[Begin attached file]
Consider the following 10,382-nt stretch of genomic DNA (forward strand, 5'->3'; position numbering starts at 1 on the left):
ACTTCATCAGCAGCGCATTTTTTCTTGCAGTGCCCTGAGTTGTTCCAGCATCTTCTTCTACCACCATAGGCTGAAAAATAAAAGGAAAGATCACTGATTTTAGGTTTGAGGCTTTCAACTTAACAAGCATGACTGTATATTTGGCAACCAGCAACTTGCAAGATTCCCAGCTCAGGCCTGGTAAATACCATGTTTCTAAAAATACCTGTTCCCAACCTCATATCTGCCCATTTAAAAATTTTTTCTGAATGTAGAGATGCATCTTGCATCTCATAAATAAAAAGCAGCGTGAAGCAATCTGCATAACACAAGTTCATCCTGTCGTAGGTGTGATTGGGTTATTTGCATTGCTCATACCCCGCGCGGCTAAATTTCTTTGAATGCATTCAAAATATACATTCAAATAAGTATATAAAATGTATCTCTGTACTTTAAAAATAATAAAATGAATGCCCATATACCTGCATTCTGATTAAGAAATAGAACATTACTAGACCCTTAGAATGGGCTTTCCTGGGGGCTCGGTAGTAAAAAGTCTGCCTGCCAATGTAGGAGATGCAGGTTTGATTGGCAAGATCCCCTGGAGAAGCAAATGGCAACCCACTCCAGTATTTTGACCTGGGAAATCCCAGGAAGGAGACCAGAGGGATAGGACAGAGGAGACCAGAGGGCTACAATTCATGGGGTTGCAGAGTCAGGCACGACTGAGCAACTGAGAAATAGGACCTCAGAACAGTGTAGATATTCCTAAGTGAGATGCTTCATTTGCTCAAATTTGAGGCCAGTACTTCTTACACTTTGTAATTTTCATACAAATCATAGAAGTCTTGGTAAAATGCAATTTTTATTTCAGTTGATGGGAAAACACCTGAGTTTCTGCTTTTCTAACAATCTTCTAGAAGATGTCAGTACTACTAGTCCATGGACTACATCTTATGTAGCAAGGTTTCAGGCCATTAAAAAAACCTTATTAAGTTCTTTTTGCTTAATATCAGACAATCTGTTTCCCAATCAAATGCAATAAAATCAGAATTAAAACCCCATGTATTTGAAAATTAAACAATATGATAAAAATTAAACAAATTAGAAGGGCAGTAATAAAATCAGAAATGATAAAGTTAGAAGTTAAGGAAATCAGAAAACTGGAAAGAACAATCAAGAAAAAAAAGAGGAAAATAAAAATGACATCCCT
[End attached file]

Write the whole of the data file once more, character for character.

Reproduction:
Consider the following 10,382-nt stretch of genomic DNA (forward strand, 5'->3'; position numbering starts at 1 on the left):
ACTTCATCAGCAGCGCATTTTTTCTTGCAGTGCCCTGAGTTGTTCCAGCATCTTCTTCTACCACCATAGGCTGAAAAATAAAAGGAAAGATCACTGATTTTAGGTTTGAGGCTTTCAACTTAACAAGCATGACTGTATATTTGGCAACCAGCAACTTGCAAGATTCCCAGCTCAGGCCTGGTAAATACCATGTTTCTAAAAATACCTGTTCCCAACCTCATATCTGCCCATTTAAAAATTTTTTCTGAATGTAGAGATGCATCTTGCATCTCATAAATAAAAAGCAGCGTGAAGCAATCTGCATAACACAAGTTCATCCTGTCGTAGGTGTGATTGGGTTATTTGCATTGCTCATACCCCGCGCGGCTAAATTTCTTTGAATGCATTCAAAATATACATTCAAATAAGTATATAAAATGTATCTCTGTACTTTAAAAATAATAAAATGAATGCCCATATACCTGCATTCTGATTAAGAAATAGAACATTACTAGACCCTTAGAATGGGCTTTCCTGGGGGCTCGGTAGTAAAAAGTCTGCCTGCCAATGTAGGAGATGCAGGTTTGATTGGCAAGATCCCCTGGAGAAGCAAATGGCAACCCACTCCAGTATTTTGACCTGGGAAATCCCAGGAAGGAGACCAGAGGGATAGGACAGAGGAGACCAGAGGGCTACAATTCATGGGGTTGCAGAGTCAGGCACGACTGAGCAACTGAGAAATAGGACCTCAGAACAGTGTAGATATTCCTAAGTGAGATGCTTCATTTGCTCAAATTTGAGGCCAGTACTTCTTACACTTTGTAATTTTCATACAAATCATAGAAGTCTTGGTAAAATGCAATTTTTATTTCAGTTGATGGGAAAACACCTGAGTTTCTGCTTTTCTAACAATCTTCTAGAAGATGTCAGTACTACTAGTCCATGGACTACATCTTATGTAGCAAGGTTTCAGGCCATTAAAAAAACCTTATTAAGTTCTTTTTGCTTAATATCAGACAATCTGTTTCCCAATCAAATGCAATAAAATCAGAATTAAAACCCCATGTATTTGAAAATTAAACAATATGATAAAAATTAAACAAATTAGAAGGGCAGTAATAAAATCAGAAATGATAAAGTTAGAAGTTAAGGAAATCAGAAAACTGGAAAGAACAATCAAGAAAAAAAAGAGGAAAATAAAAATGACATCCCT